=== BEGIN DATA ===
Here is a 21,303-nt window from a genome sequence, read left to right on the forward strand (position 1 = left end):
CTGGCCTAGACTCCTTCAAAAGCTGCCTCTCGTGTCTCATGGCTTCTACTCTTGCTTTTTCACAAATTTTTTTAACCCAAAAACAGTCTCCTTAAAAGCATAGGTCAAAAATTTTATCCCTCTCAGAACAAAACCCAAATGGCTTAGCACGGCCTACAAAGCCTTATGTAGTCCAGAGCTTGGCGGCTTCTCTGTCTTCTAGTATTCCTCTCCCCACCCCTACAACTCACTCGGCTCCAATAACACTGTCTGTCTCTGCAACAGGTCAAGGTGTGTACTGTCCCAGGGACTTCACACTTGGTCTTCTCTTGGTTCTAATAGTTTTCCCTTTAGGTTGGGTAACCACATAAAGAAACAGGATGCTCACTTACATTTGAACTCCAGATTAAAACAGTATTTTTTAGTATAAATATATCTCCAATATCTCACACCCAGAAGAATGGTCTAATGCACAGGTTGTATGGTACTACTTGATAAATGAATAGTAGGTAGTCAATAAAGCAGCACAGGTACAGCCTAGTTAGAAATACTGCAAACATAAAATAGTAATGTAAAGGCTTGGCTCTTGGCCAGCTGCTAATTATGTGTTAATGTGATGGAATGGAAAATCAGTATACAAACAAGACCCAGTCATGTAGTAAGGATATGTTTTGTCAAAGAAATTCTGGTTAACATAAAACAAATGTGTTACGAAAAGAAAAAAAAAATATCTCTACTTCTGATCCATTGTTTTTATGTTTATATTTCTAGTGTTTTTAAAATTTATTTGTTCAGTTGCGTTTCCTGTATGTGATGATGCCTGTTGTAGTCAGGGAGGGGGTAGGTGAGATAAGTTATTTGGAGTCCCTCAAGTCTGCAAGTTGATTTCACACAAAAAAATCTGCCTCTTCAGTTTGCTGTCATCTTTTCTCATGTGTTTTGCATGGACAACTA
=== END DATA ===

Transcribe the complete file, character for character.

Here is a 21,303-nt window from a genome sequence, read left to right on the forward strand (position 1 = left end):
CTGGCCTAGACTCCTTCAAAAGCTGCCTCTCGTGTCTCATGGCTTCTACTCTTGCTTTTTCACAAATTTTTTTAACCCAAAAACAGTCTCCTTAAAAGCATAGGTCAAAAATTTTATCCCTCTCAGAACAAAACCCAAATGGCTTAGCACGGCCTACAAAGCCTTATGTAGTCCAGAGCTTGGCGGCTTCTCTGTCTTCTAGTATTCCTCTCCCCACCCCTACAACTCACTCGGCTCCAATAACACTGTCTGTCTCTGCAACAGGTCAAGGTGTGTACTGTCCCAGGGACTTCACACTTGGTCTTCTCTTGGTTCTAATAGTTTTCCCTTTAGGTTGGGTAACCACATAAAGAAACAGGATGCTCACTTACATTTGAACTCCAGATTAAAACAGTATTTTTTAGTATAAATATATCTCCAATATCTCACACCCAGAAGAATGGTCTAATGCACAGGTTGTATGGTACTACTTGATAAATGAATAGTAGGTAGTCAATAAAGCAGCACAGGTACAGCCTAGTTAGAAATACTGCAAACATAAAATAGTAATGTAAAGGCTTGGCTCTTGGCCAGCTGCTAATTATGTGTTAATGTGATGGAATGGAAAATCAGTATACAAACAAGACCCAGTCATGTAGTAAGGATATGTTTTGTCAAAGAAATTCTGGTTAACATAAAACAAATGTGTTACGAAAAGAAAAAAAAAATATCTCTACTTCTGATCCATTGTTTTTATGTTTATATTTCTAGTGTTTTTAAAATTTATTTGTTCAGTTGCGTTTCCTGTATGTGATGATGCCTGTTGTAGTCAGGGAGGGGGTAGGTGAGATAAGTTATTTGGAGTCCCTCAAGTCTGCAAGTTGATTTCACACAAAAAAATCTGCCTCTTCAGTTTGCTGTCATCTTTTCTCATGTGTTTTGCATGGACAACTA